We compiled a list of smart water sensors by doing a Google search for reviews and roundups; once we had a list, we looked for feedback on Amazon and Google. Although we found a million different leak sensors, when you factor in the smart aspects, the list of what’s out there is much smaller. We narrowed that list further using features, availability, and price. The average cost for a smart water sensor that fit our criteria is about $ 60; you really shouldn’t pay more than that. That narrowed our list down to seven products to submit to our water-torture tests—each product is easy to set up, works with an app, and can be used almost anywhere you expect water to make an appearance.

How we tested

We used a spray bottle to determine how little water would trigger an alert. Photo: Rachel Cericola

For each of our tests, we used apps on an iPhone 5, an iPad, and a Samsung Galaxy S6. Most of the devices used either the SmartThings or Wink hub, so we used the applicable app; when the device connected via Wi-Fi, we used that device’s specific app.

When dousing each smart water sensor, we used four different amounts of water to see if it would react and how quickly. We used measuring cups to douse each sensor with one-quarter cup of water, as well as a full cup. We also measured sensitivity using a spray bottle and, finally, by completely submerging each unit in a bowl of water.

The main purpose of these devices is to alert you to water, whether you’re at home or away, so we made sure each detector delivered those alerts to a mobile device from afar. Anything beyond their basic features was considered a bonus—for instance, quite a few of the devices on our list allowed you to check on room temperature and even battery life.

Our pick

The D-Link DCH-S160 Wi-Fi Water Sensor. Photo: Rachel Cericola

The D-Link DCH-S160 Wi-Fi Water Sensor is a reliable smart water sensor that’s also affordable. It’s actually the least expensive option we tested—not coincidentally, it’s also one of the few models that doesn’t need a smart-home hub. Instead, it uses Wi-Fi to deliver water alerts through the mydlink Home app (available for iOS and Android devices) and integrate with other smart devices in the home. It’s also the only model on our list that relies on power from the wall rather than a battery.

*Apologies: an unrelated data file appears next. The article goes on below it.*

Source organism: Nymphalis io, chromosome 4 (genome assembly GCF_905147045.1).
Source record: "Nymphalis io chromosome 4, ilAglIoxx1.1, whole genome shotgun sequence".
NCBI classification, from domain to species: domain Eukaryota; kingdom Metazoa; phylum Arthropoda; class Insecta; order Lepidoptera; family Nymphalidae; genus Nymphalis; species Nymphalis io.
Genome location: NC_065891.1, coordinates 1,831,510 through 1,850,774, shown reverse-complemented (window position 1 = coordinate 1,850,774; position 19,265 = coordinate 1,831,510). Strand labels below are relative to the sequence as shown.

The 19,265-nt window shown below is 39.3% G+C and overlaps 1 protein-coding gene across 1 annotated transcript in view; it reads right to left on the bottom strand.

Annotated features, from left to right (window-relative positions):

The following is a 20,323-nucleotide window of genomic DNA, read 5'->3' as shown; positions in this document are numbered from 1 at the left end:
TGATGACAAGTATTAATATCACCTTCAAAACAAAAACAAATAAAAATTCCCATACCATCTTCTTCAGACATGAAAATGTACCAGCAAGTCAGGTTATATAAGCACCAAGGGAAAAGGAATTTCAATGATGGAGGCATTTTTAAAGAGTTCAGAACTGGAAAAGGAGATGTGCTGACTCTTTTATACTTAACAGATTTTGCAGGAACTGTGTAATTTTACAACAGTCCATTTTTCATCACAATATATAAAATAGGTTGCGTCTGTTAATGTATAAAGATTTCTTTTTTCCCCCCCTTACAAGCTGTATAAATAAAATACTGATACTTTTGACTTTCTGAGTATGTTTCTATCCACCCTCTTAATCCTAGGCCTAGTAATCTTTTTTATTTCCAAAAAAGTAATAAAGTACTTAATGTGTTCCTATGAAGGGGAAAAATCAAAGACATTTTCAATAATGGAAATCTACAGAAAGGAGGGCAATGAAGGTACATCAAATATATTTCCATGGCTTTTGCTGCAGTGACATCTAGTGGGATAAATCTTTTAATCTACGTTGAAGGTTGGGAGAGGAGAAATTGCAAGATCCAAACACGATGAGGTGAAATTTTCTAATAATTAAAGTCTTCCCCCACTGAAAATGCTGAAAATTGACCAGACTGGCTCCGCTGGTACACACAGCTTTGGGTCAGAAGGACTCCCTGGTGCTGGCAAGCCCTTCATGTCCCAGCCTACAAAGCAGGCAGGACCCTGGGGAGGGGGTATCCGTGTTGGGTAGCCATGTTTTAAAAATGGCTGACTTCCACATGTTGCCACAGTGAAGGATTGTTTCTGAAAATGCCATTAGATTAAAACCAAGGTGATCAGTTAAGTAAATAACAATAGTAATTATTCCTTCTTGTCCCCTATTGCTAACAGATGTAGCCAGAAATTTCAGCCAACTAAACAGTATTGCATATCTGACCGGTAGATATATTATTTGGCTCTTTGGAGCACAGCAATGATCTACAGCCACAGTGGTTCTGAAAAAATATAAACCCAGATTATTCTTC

The D-Link device performed well throughout our testing, sending out alerts about six to 10 seconds after the sensors first touched water. It also features an audible alarm that you can hear from about 35 feet away, though that sound doesn’t travel as well through floors.

The app associated with the D-Link DCH-S160 Wi-Fi Water Sensor—mydlink Home—is pretty basic. Other than a record of when water was present, it offers options to change the device’s name, add in a personal photo, and create rules. For instance, we set the device to send both push notifications as well as an email whenever water was present; texting is not an option here.

For a stand-alone device, it does offer a few integration options as well. If you search the D-Link Water Sensor channel on IFTTT, there are ways to get phone calls, post to Slack, trigger the Nest thermostat, and more. It also works with other D-Link Connected Home devices, which you can control and set up integrations for from the same app.

A pick for smart-hub users

If you don’t have access to an electrical outlet, and don’t mind using a Z-Wave hub, the Fibaro Flood Sensor is a great choice. Photo: Rachel Cericola

The Fibaro Flood Sensor features an audible alarm that also triggers when someone tilts or tampers with the device in any way. It has a temperature sensor and a visual “drop” display that can change color based on if there’s water, weird temperatures, or bad network connections. As an added bonus, this little circular device can actually float—which can end up being a huge bonus if a leak turns into a flood. However, unlike the D-Link, it requires a smart hub, a requirement that kept it from being our top pick.

This guide may have been updated by The Wirecutter. To see the current recommendation, please go here.